“Cash balances, such as U.S. Dollars, British Pounds, Euros, customers store with Coinbase are held as balance in your Coinbase or Coinbase Pro account(s). For U.S. customers, Coinbase combines your balance with the balances of other customers and holds these funds in custodial accounts at U.S. banks and/or invests these funds in liquid U.S. Treasuries in accordance with state money transmitter laws. For non-U.S. customers, funds are held as cash in dedicated custodial accounts. All custodial pooled amounts are held separate from Coinbase funds, and Coinbase will neither use these funds for its operating expenses or any other corporate purposes.”
So, we must assume that either:
A) Coinbase is not being entirely honest about the nature of USDC (i.e., not being forthright about how this digital asset is handled)
B) Operating in a way that could put them in regulatory trouble over time
Doing the Math
There is one way where this all makes sense.
Despite the fact that Coinbase states that they do not touch USDC at all (in any facet), we do know that they are the primary ones responsible for selling it (as its creator), alongside Circle.
Assuming that USDC is only being minted when it is being directly purchased from Coinbase or Circle, it is possible that Coinbase is simply establishing a reserve with the USD they receive from those purchases, then using that USD to participate in speculative lending/trading/purchasing/etc.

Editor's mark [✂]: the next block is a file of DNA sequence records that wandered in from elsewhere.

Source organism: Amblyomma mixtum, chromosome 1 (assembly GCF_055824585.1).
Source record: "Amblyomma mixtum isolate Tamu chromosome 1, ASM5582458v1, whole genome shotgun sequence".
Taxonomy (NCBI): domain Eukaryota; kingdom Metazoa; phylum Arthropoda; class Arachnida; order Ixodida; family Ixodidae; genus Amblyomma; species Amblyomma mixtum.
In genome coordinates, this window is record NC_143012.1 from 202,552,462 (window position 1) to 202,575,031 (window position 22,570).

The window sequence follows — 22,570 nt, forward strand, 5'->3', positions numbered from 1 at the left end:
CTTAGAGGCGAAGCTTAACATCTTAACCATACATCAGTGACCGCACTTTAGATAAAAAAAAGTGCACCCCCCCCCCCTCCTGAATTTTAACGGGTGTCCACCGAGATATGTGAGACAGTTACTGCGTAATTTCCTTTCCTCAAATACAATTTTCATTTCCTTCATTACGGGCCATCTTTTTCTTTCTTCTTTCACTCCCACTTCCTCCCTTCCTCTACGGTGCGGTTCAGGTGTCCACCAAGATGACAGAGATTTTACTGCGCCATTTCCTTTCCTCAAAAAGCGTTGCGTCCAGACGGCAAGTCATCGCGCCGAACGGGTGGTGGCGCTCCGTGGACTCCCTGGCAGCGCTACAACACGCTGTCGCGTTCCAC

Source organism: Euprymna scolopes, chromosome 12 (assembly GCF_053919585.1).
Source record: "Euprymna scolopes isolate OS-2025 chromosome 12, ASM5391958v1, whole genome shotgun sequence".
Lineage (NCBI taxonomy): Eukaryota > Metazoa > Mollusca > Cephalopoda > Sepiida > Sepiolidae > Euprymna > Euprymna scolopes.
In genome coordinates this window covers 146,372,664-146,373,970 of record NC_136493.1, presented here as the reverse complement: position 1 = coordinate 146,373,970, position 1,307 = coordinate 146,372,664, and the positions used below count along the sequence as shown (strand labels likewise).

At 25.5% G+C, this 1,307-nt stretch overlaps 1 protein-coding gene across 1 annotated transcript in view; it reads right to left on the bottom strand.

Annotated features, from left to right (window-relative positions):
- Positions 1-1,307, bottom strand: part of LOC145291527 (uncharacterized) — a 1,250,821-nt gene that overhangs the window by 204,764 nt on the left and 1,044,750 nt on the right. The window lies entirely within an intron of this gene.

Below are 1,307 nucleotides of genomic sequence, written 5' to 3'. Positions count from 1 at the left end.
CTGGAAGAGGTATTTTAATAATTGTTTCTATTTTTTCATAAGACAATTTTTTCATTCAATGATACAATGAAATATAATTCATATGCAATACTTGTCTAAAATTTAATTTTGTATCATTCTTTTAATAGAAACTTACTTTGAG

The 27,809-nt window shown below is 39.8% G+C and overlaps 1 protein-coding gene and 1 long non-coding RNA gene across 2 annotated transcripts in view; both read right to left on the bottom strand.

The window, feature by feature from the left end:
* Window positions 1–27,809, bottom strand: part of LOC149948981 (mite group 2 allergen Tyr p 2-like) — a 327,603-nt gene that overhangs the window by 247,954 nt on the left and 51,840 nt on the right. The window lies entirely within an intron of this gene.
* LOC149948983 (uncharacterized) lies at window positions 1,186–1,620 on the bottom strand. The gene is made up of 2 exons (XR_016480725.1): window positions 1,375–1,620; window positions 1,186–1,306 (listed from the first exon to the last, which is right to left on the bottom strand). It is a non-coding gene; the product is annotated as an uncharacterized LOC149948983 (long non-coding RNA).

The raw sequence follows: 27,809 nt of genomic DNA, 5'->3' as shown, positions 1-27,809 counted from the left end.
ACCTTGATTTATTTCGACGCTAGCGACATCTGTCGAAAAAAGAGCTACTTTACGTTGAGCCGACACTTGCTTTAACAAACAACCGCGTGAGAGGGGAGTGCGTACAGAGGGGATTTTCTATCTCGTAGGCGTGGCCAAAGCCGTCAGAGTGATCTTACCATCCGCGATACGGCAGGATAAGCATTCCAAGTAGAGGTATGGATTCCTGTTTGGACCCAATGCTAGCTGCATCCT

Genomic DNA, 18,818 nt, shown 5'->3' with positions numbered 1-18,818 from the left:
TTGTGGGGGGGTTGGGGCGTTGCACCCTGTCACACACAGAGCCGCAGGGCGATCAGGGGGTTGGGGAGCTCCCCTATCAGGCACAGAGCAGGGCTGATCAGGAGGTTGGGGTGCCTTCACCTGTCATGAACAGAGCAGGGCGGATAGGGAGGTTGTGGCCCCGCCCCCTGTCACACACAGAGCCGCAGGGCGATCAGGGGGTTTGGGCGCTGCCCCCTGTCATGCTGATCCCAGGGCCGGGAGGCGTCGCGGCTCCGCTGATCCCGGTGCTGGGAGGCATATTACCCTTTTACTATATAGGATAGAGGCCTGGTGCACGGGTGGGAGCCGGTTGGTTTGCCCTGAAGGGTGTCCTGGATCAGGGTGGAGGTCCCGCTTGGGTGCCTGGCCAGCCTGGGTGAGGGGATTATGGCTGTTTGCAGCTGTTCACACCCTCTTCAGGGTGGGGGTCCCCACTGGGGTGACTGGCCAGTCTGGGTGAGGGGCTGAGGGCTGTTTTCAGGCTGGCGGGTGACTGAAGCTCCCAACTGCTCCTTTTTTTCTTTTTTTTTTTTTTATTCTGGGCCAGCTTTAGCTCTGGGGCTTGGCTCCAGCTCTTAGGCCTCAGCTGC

By doing this, Coinbase can say, ‘Hey, we’re not touching any of your USDC! That belongs to you, the customer’, whilst also being able to use said funds for speculative lending/trading/investing like other financial institutions.
However, doing so would undermine, or at least provide reason to question if these funds are actually being backed 1:1 by an equivalent amount in assets. This is especially questionable when considering that Coinbase is:
- Not subject to the same reserve requirements (or oversight) as traditional financial institutions
- Not an actual bank, so they more than likely would not receive the same ‘bailout’ considerations that legacy financial institutions (Goldman, JP Morgan, Morgan Stanley, etc.) received in times of financial trouble (ex: ‘08/’09 financial crisis). Thus, if there is any mismanagement of said funds on the part of Coinbase, then the results could be catastrophic